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COVID-19

Will the relief package boost consumer spending in 2021?

Marielle Segarra Dec 31, 2020
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Women carry shopping bags while walking in Georgetown on Dec. 23, 2020, in Washington, D.C. Alex Edelman/AFP via Getty Images
COVID-19

Will the relief package boost consumer spending in 2021?

Marielle Segarra Dec 31, 2020
Heard on:
Women carry shopping bags while walking in Georgetown on Dec. 23, 2020, in Washington, D.C. Alex Edelman/AFP via Getty Images
HTML EMBED:
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Consumer spending accounts for nearly 70% of U.S. economic activity. And over the past couple months, spending has been trending down. The hope is that the relief package just passed by Congress will reverse that downward slope in the new year. Is that likely?

Well, when Congress passed the first relief bill in March, it worked … eventually.  

“The passage of the CARES Act drove an increase in consumer confidence, and that, in turn, translated into an increase in consumer spending,” said John Leer, an economist at Morning Consult. “But it took a few weeks for that effect to play out.”

It takes time for the checks to hit people’s bank accounts, for states to distribute the unemployment benefits and for people to spend the money.

Leer expects the same this time around.

Also the government is giving people half as much money this time, so he expects any bump in consumer spending to be smaller.

Keep in mind: This moment is still looking bleak. The virus is more widespread than it was in the spring. The vaccine rollout is taking longer than expected.

“I think that all of those things together are going to make everyone, make consumers more wary about going out and spending their $600 paychecks right away,” said Sonia Lapinsky, managing director at Alix Partners.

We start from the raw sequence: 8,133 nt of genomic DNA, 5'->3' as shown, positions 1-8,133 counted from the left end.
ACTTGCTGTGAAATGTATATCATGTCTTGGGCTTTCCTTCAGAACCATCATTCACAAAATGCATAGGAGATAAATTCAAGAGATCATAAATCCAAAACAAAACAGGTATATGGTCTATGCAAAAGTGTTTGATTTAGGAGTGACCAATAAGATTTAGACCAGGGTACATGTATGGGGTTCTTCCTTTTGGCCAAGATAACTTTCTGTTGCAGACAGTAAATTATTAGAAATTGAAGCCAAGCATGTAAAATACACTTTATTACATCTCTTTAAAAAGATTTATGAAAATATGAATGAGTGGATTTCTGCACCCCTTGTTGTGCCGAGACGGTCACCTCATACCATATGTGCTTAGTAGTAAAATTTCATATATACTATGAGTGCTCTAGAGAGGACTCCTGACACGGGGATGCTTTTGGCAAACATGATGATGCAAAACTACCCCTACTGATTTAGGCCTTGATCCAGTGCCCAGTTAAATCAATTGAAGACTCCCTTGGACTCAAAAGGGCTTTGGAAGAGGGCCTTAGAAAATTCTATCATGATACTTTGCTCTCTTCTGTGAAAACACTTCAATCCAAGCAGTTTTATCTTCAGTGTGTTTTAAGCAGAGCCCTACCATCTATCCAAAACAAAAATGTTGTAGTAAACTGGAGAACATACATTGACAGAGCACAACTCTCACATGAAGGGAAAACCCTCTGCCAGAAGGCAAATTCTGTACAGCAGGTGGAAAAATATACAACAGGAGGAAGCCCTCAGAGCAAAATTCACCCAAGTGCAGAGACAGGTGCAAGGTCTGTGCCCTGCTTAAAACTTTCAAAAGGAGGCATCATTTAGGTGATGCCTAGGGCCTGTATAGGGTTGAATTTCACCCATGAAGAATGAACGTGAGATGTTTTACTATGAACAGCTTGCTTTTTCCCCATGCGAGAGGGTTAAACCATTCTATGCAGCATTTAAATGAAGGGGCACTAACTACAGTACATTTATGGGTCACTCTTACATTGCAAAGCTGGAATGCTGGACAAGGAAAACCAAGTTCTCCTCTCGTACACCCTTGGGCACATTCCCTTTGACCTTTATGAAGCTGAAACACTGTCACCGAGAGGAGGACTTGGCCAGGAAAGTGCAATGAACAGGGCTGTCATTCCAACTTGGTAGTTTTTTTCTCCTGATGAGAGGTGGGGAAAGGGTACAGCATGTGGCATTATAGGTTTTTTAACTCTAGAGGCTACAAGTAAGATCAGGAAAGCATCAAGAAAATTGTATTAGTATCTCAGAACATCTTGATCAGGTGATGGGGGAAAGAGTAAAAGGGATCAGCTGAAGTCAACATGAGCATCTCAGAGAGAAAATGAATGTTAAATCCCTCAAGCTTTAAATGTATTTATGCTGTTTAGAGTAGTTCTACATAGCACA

The relief package will help a lot of families that have lost jobs this year, but ultimately, this money is a bridge until the virus is under control, said Gregory Daco, chief U.S. economist at Oxford Economics.

“What you need to see in order to have a strong and sustainable economic recovery is a strong and sustainable health recovery,” Daco said. “And that will only come gradually over the next few months.”

COVID-19 Economy FAQs

What are the details of President Joe Biden’s coronavirus relief plan?

The $1.9 trillion plan would aim to speed up the vaccine rollout and provide financial help to individuals, states and local governments and businesses. Called the “American Rescue Plan,” the legislative proposal would meet Biden’s goal of administering 100 million vaccines by the 100th day of his administration, while advancing his objective of reopening most schools by the spring. It would also include $1,400 checks for most Americans. Get the rest of the specifics here.

What kind of help can small businesses get right now?

A new round of Paycheck Protection Program loans recently became available for pandemic-ravaged businesses. These loans don’t have to be paid back if rules are met. Right now, loans are open for first-time applicants. And the application has to go through community banking organizations — no big banks, for now, at least. This rollout is designed to help business owners who couldn’t get a PPP loan before.

What does the hiring situation in the U.S. look like as we enter the new year?

New data on job openings and postings provide a glimpse of what to expect in the job market in the coming weeks and months. This time of year typically sees a spike in hiring and job-search activity, says Jill Chapman with Insperity, a recruiting services firm. But that kind of optimistic planning for the future isn’t really the vibe these days. Job postings have been lagging on the job search site Indeed. Listings were down about 11% in December compared to a year earlier.

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